bioengineering
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life expectancy
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What happens if we live to be 150?

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Humans have lived for approximately 8,000 generations, but only in the past four has life expectancy taken dramatic leaps upward thanks mostly to societies addressing some of the most basic life issues, including infant mortality, heart disease, homicide and influenza. In 1907, the average human life expectancy was 46 years; in 1957, it rose to 66; in 2007, it reached 76.

But I predict we won’t stop there. Over the next generation or two, I see us living to 150 years, largely driven by breakthroughs in genomics and bioengineering. That might seem like a long-odds prediction, but it’s good to consider outlier possibilities.

Too often, startups, or any companies trying something new, are only viewed against existing constructs. If we consider the possibility of fundamentally different paradigms, such as much longer human lifespans, we can see the need for even more innovation beyond what today’s startups are working on. Longer lifespans will deeply impact almost all aspects of society. Financial markets, education and healthcare, to name a few, will need to undergo profound changes to adapt to such severe strain.

The financial models used today have a few core assumptions, including the average number of income-earning years (currently pegged at 45, roughly from one’s early 20s to one’s late 60s), a retirement age around 65 and an average life expectancy of 75. As the population starts living past 100, the drive for continued financial returns will be put under pressure. Compounding interest will dramatically increase available capital by extending the time that money is invested (i.e. how long we live).

In 1907, the average human life expectancy was 46 years; in 1957, it rose to 66; in 2007, it reached 76.

A specific example may help make this clear. At 25, you invest $15,000 at an annually compounding interest rate of 5.5 percent. At 65, when you retire, it’ll be worth around $127,000. That’s a pretty good return, but if you reach 125 before you withdraw it, it will be worth nearly $3.2 million, or 25x as much! Multiply that by millions of people and you can see how a new financial system and new services will need to evolve to handle exponentially more cash and over greater time periods.

This influx of capital into the system will drive people to look for alternatives to 401(k)s, investments and even savings accounts. This is already happening in response to the influx of cash into the economy over the past six years. Startups like HomeUnion, an Artiman portfolio company, help create customized real estate portfolios with properties in distant cities and manage them for rental income, similar to an annuity. Prosper, Lending Club and SoFi are crowdfunding companies, matching buyers with willing lenders to provide access to alternative methods of financial returns.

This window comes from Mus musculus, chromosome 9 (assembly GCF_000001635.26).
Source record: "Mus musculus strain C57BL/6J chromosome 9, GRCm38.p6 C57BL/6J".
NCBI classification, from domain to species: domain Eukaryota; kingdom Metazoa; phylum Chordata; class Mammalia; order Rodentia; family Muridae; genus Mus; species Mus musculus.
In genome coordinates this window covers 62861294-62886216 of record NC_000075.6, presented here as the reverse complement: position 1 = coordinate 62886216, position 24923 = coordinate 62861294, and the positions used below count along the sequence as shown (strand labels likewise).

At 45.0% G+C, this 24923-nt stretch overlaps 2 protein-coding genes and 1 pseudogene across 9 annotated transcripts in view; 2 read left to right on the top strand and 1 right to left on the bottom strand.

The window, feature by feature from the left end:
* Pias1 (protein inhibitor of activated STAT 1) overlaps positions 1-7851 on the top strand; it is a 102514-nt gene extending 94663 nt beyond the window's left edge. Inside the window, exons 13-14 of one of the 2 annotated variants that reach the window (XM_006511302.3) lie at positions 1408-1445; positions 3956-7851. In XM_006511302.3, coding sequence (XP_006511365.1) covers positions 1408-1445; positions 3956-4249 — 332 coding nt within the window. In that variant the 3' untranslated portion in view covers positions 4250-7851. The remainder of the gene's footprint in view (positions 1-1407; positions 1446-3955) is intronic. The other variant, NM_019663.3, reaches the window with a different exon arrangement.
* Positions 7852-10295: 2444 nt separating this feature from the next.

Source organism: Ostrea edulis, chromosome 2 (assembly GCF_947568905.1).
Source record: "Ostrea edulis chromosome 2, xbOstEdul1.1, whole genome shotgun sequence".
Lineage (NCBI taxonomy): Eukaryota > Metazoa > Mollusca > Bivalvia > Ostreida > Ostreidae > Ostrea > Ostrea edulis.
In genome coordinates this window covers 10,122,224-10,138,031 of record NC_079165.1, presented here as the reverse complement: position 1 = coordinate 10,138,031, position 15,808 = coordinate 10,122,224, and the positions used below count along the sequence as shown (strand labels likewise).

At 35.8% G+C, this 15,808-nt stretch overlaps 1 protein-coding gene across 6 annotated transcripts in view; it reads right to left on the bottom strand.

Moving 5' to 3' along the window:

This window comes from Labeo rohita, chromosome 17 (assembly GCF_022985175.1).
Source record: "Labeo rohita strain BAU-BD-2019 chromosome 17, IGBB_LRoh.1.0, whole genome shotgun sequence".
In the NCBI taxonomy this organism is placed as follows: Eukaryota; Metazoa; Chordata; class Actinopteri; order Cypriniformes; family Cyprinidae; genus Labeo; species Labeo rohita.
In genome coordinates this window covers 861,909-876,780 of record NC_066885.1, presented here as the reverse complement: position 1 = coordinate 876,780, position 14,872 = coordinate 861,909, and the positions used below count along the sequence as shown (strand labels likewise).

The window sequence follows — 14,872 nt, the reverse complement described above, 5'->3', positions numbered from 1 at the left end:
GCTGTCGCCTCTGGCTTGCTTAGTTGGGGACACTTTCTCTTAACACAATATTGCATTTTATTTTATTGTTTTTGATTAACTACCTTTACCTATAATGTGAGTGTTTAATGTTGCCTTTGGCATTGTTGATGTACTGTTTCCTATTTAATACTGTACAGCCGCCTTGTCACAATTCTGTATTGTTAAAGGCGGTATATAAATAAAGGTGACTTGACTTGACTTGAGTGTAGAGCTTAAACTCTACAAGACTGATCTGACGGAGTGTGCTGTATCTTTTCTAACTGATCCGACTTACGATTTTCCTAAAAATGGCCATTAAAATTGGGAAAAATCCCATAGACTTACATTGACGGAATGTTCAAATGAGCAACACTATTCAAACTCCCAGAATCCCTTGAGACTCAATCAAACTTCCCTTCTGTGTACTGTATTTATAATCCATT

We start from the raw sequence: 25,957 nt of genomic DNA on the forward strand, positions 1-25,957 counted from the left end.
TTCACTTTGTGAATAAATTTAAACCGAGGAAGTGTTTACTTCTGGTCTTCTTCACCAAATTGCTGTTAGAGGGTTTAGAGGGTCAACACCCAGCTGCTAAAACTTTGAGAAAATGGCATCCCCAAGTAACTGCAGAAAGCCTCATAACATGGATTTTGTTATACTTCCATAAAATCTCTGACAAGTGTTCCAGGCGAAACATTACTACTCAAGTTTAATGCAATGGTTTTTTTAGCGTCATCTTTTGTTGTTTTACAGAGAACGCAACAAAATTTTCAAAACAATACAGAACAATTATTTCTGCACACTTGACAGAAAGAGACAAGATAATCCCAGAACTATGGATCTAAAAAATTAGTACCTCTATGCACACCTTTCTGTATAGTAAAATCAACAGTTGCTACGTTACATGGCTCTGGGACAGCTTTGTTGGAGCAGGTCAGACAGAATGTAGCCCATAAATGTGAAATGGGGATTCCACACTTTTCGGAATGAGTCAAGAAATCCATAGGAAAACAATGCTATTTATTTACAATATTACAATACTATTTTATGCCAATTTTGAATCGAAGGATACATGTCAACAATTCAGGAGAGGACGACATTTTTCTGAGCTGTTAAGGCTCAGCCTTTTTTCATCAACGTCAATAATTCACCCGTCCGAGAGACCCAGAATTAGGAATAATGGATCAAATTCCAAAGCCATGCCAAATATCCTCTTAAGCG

Another aspect of society that will be impacted by extended lifespans will be education. The baby boomers were the last generation to have one career and one employer. Future generations will likely have multiple careers across their lifespan, so the need to learn new skills will grow dramatically, especially as the time frame of economic productivity gets extended. Terms such as MOOCs (massively open online courses) and nanodegrees are already becoming prevalent, and many startups are addressing career transformation: Coursera, General Assembly, Udacity and Udemy.

The medical and healthcare industries will also undergo a dramatic shift. Technologies such as personalized gene-based therapies and regenerative medicine, sometimes referred to as bio-printing human tissue, will create a step function in human longevity. As people live longer and work for multiple employers, the nature of health insurance may change to corporate-subsidized but individually purchased and priced. Insurers are looking to new devices to help ascertain their subscribers’ health as well as encourage preventative medicine to reduce claims.

For example, if you provide your Fitbit information to your insurance company, they will reduce your premium so long as you keep your average heart rate below 100 beats per minute. This could have a profound impact on healthcare devices, monitoring and communications.

It’s not just healthcare, education and finance that will change dramatically as the average lifespan moves toward 150. Housing, transportation, entertainment, energy and even agriculture will also have to develop rapidly.

With stereotypical “Silicon Valley optimism,” I think that public and private markets will meet the needs of a larger and older population. But making the necessary changes won’t be easy, and we can expect more than a few bumps and failures on the way. So buckle up — those of us around for the next two generations are probably in for an interesting ride.

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